What are the side effects of RU-486?


Here are some of the side effects:

 

The Easy Alternative?

 

In December, 2005, the FDA received reports of 607 adverse events involving the abortion drug RU-486 over a four-year period. These included five reported deaths and 68 cases of severe bleeding that required transfusions. A month before, federal officials confirmed that five women who died of toxic shock syndrome within a week of taking the drug to induce abortions had the same rare bacterial infection. Four of the deaths occurred in California and one in Canada. Three of these deaths were not among those included in the FDA’s 607 events.

 

In all, 237 cases of hemorrhage were reported. One resulted in death, 68 required transfusions, and 42 were described as life threatening. Additionally, there were 66 cases of infection with 7 cases of septic shock reported, two of which resulted in death.

 

Septic shock is a serious complication of infection in which the infection enters the bloodstream and affects vital organ systems. In seventeen of the adverse events, ectopic pregnancies (where the mother’s egg implants in the fallopian tube – a potentially fatal condition) were not discovered until after the drug was taken. Eleven resulted in ruptures, one in death. Because reporting is voluntary, the number of adverse effects from RU-486 is thought to be greatly under-reported.

 

Since the serious health issues caused by RU-486 have come to light, efforts have been made to force the FDA to remove the drug, known commercially as Mifeprex, from the market. Danco Laboratories produces the drug.

 

On January 4, 2007, Rep. Roscoe Bartlett (R-MD) re-introduced the RU-486 Suspension and Review Act of 2007 (H.R. 63). It is also known as Holly’s Law in memory of Holly Patterson, an 18-year-old California woman who died after taking RU-486 at a Planned Parenthood clinic. The bill has 44 cosponsors and has been referred to the Energy and Commerce Committee, where it was referred to the Subcommittee on Health.

Surgical Abortion

 

What is it?

 

Surgical abortion is an action that surgically kills a baby while he is growing in his mother's womb. Depending on the age of the baby at the time that the abortion is carried out, different methods can be used.

 

How does it work?

 

Suction Aspiration (or vacuum curettage, first trimester): requires the insertion of a powerful suction tube with a sharp cutting edge into the womb through the dilated cervix. The suction dismembers the preborn baby, tearing the placenta from the mother's womb, sucking out blood, amniotic fluid and the pieces of the preborn baby.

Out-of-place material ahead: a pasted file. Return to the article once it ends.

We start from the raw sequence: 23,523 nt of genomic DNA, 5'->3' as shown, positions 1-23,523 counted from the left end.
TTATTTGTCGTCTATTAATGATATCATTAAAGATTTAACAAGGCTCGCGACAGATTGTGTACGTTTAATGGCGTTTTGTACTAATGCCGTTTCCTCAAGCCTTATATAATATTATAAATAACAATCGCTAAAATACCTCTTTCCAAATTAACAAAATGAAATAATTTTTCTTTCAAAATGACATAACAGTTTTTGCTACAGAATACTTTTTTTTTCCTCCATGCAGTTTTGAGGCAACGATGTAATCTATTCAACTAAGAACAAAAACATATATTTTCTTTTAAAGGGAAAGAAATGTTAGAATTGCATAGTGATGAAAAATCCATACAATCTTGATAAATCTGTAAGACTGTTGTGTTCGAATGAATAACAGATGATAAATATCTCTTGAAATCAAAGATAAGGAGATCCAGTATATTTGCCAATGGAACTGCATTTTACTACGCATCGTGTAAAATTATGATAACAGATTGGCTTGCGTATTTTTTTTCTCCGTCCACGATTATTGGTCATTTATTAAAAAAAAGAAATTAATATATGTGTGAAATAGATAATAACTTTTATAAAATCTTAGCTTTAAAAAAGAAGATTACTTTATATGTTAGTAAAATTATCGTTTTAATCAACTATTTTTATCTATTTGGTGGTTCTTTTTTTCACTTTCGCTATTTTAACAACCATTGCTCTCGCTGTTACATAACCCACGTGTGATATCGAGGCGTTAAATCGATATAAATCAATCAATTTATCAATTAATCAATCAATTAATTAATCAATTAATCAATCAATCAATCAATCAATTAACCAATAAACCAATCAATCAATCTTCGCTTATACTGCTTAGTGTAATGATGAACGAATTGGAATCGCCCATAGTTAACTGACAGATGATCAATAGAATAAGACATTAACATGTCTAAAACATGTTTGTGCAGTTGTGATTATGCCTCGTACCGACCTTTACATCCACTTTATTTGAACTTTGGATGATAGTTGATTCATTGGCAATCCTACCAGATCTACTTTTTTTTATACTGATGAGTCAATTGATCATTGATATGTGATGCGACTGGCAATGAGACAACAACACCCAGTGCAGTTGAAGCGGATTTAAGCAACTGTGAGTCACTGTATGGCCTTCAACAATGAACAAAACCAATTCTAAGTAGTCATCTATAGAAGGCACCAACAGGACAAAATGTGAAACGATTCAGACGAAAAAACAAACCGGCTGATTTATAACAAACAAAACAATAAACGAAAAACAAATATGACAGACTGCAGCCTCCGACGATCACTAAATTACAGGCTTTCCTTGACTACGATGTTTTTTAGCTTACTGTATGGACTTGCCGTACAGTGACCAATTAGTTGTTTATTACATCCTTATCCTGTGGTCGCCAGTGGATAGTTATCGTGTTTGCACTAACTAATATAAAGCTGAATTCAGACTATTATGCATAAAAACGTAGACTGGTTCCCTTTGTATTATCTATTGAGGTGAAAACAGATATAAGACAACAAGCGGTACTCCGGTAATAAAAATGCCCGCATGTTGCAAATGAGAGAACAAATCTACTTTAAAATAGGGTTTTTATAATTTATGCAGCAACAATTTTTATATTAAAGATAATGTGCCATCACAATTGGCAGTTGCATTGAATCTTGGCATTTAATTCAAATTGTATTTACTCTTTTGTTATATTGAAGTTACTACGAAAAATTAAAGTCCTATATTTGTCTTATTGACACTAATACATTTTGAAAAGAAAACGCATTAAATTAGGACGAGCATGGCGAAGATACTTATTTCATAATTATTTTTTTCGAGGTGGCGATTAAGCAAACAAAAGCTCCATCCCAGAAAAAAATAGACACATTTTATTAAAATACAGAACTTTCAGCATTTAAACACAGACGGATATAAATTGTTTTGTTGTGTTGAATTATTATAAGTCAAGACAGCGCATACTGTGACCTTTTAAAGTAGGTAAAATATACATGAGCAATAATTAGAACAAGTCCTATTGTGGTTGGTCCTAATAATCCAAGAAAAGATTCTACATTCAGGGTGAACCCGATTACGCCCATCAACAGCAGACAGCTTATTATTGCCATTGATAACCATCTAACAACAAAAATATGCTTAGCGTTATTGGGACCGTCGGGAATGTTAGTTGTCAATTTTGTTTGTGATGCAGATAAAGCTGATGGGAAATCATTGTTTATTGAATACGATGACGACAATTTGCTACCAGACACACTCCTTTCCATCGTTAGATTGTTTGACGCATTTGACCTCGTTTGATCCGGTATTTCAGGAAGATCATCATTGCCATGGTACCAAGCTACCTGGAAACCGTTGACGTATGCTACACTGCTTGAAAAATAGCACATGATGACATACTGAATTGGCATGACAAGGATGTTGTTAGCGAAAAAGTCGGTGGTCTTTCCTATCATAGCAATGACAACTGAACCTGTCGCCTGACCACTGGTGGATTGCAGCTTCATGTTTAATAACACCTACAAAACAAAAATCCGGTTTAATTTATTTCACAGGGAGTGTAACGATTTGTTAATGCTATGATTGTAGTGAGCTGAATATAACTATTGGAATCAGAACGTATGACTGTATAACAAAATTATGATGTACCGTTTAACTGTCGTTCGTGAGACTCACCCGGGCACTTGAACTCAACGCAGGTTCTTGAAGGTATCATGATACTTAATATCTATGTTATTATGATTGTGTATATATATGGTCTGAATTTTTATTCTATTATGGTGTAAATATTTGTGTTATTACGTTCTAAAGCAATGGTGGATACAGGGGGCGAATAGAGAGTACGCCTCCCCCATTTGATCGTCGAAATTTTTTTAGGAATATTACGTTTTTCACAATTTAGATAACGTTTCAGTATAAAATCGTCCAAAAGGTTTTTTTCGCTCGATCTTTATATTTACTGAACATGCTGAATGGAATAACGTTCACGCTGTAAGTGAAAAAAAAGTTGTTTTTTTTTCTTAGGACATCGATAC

Dilation and Curettage (D & C, first trimester): requires the cervix to be dilated so that a medical instrument can be inserted into the womb where the preborn baby is cut apart and removed in pieces. The placenta is then scraped off the womb. This method should not be confused with routine D & Cs done for strictly medical reasons.

 

Dilation and Evacuation (second trimester): similar to a D & C. Forceps are inserted in the womb to rip apart the preborn baby and remove the pieces from the womb. The preborn baby's skull will have hardened by this time, and must be crushed before it can be removed.

 

Dilation and Extraction (second and third trimester): also known as "partial birth abortion" requires the turning of the baby in the womb so that his body, except for his head, can be delivered. Then his brains are sucked out, his head collapsed and he is delivered dead.

 

Prostaglandin Injection (second trimester): the hormone is injected to prematurely induce labor The baby is often born alive during this procedure and is left to die in a trash can or a sink.

 

Saline Injection (second or third trimester): requires a needle to be inserted into the mother's abdomen so that amniotic fluid can be removed. This fluid is then replaced with a concentrated salt that burns the baby's skin. Within three days the mother will deliver a burned, dead baby.

 

Urea Injection (second or third trimester): performed like the saline injection though this method is not as strong or as dangerous to the mother This method is avoided because abortions are frequently incomplete.

Hysterotomy (third trimester): requires an incision in the abdomen so that the preborn baby, placenta and amniotic sac can be removed.  Babies are often removed alive during this procedure and then left to die.


Each of these procedures renders a baby dead and in each case there are significant side effects that can be suffered by the mother.

 

Is surgical abortion safe?

 

No, such procedures are not safe. Following is a partial list of side effects: